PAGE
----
Bioenergy in the Middle East

The Middle East region offers tremendous renewable energy potential in the form of solar, wind and bioenergy which has remained unexplored to a great extent. The major biomass producing Middle East countries are Egypt, Algeria, Yemen, Iraq, Syria and Jordan. Traditionally, biomass energy has been widely used in rural areas for domestic purposes in the Middle East. Since most of the region is arid/semi-arid, the biomass energy potential is mainly contributed by municipal solid wastes, agricultural residues and agro-industrial wastes.

Municipal solid wastes represent the best bioenergy resource in the Middle East. The high rate of population growth, urbanization and economic expansion in the region is not only accelerating consumption rates but also accelerating the generation of municipal waste. Bahrain, Saudi Arabia, UAE, Qatar and Kuwait rank in the top-ten worldwide in terms of per capita solid waste generation. The gross urban waste generation quantity from Middle East countries is estimated at more than 150 million tons annually.

In Middle East countries, huge quantity of sewage sludge is produced on daily basis which presents a serious problem due to its high treatment costs and risk to environment and human health. On an average, the rate of wastewater generation is 80-200 litres per person each day and sewage output is rising by 25 percent every year. According to estimates from the Drainage and Irrigation Department of Dubai Municipality, sewage generation in the Dubai increased from 50,000 m3 per day in 1981 to 400,000 m3 per day in 2006.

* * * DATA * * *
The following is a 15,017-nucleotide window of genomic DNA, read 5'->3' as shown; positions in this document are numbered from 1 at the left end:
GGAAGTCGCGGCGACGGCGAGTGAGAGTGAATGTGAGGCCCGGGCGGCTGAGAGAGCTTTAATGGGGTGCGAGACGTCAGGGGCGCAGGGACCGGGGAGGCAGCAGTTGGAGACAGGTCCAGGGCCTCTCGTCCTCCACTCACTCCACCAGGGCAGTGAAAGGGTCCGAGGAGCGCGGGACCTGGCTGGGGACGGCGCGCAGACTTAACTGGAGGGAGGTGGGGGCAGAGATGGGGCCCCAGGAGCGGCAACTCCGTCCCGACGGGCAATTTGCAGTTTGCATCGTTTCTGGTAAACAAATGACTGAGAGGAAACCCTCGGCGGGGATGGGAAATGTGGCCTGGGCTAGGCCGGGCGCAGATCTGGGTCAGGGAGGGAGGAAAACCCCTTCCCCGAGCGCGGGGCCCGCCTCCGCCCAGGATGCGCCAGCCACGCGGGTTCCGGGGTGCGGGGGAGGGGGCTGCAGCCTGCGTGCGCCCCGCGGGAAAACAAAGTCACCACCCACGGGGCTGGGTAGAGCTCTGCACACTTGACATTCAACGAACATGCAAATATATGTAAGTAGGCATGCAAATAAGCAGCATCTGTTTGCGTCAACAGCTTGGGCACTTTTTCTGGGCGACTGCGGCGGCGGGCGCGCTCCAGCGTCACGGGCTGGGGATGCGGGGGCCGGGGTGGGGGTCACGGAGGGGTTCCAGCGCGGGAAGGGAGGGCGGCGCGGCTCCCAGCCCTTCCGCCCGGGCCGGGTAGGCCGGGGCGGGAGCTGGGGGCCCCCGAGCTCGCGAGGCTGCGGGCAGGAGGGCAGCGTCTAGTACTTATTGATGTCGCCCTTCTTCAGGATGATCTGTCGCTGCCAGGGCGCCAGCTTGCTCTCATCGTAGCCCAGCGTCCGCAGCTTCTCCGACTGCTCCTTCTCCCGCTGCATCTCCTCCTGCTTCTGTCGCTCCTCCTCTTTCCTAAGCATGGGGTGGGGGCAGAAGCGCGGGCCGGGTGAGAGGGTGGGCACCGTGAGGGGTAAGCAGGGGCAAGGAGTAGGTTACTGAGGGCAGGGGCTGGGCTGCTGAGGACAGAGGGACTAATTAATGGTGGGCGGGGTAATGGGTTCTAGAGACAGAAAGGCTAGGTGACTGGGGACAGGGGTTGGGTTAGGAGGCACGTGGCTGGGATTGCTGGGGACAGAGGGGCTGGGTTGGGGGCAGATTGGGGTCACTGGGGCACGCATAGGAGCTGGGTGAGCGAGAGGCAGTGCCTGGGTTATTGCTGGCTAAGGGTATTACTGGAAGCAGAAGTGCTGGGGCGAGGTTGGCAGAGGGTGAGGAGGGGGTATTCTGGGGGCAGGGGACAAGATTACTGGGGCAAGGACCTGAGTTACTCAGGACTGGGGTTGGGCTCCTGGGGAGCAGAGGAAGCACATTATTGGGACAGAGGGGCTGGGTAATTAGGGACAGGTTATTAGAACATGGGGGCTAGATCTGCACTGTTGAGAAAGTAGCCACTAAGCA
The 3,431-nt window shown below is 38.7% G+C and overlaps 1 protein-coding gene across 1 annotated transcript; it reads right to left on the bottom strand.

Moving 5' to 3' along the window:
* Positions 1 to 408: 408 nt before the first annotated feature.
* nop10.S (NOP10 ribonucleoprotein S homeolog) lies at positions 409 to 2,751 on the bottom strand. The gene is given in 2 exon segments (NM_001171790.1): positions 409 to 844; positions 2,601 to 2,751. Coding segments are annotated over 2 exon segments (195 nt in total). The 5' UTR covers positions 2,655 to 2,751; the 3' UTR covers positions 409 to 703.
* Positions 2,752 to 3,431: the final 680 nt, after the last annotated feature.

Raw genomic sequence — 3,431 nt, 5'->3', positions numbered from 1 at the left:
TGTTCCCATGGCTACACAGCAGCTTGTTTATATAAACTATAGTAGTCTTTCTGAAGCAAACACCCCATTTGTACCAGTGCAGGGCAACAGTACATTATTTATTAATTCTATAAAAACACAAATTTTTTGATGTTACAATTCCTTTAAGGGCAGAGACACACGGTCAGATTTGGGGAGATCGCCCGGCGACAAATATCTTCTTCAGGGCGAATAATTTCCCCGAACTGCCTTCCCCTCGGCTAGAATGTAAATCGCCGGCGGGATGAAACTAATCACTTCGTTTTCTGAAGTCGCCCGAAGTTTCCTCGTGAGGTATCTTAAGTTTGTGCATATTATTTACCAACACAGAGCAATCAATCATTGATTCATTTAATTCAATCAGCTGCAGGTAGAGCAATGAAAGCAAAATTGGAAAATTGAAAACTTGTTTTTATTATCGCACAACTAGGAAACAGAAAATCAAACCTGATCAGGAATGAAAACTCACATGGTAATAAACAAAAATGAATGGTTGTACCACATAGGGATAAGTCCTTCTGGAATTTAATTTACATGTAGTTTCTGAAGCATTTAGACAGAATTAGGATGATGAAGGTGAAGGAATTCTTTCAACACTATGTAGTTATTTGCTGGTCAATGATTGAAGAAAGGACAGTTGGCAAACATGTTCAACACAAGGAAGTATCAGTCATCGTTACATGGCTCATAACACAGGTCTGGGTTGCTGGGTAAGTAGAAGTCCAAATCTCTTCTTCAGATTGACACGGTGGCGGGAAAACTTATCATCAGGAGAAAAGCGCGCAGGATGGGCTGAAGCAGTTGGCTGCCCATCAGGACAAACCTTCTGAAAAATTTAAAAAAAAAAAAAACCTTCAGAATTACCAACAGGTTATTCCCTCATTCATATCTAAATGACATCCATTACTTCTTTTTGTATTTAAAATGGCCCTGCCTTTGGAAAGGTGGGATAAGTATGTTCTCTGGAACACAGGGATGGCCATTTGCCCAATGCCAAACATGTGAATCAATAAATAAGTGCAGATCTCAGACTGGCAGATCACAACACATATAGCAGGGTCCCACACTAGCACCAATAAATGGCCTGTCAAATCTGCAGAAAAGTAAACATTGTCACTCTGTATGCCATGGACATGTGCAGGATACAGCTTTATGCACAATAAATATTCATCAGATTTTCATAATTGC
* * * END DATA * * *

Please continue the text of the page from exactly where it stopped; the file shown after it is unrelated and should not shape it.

The food processing industry in Middle East produces a large number of organic residues and by-products that can be used as source of bioenergy. In recent decades, the fast-growing food and beverage processing industry has remarkably increased in importance in major countries of the Middle East.

Since the early 1990s, the increased agricultural output stimulated an increase in fruit and vegetable canning as well as juice, beverage, and oil processing in countries like Egypt, Syria, Lebanon and Saudi Arabia. There are many technologically-advanced dairy products, bakery and oil processing plants in the region.

date-wastes

Date palm biomass is found in large quantities across the Middle East

Agriculture plays an important role in the economies of most of the countries in the Middle East.  The contribution of the agricultural sector to the overall economy varies significantly among countries in the region, ranging, for example, from about 3.2 percent in Saudi Arabia to 13.4 percent in Egypt. Cotton, dates, olives, wheat are some of the prominent crops in the Middle East

Large quantities of crop residues are produced annually in the region, and are vastly underutilised. Current farming practice is usually to plough these residues back into the soil, or they are burnt, left to decompose, or grazed by cattle. These residues could be processed into liquid fuels or thermochemically processed to produce electricity and heat in rural areas.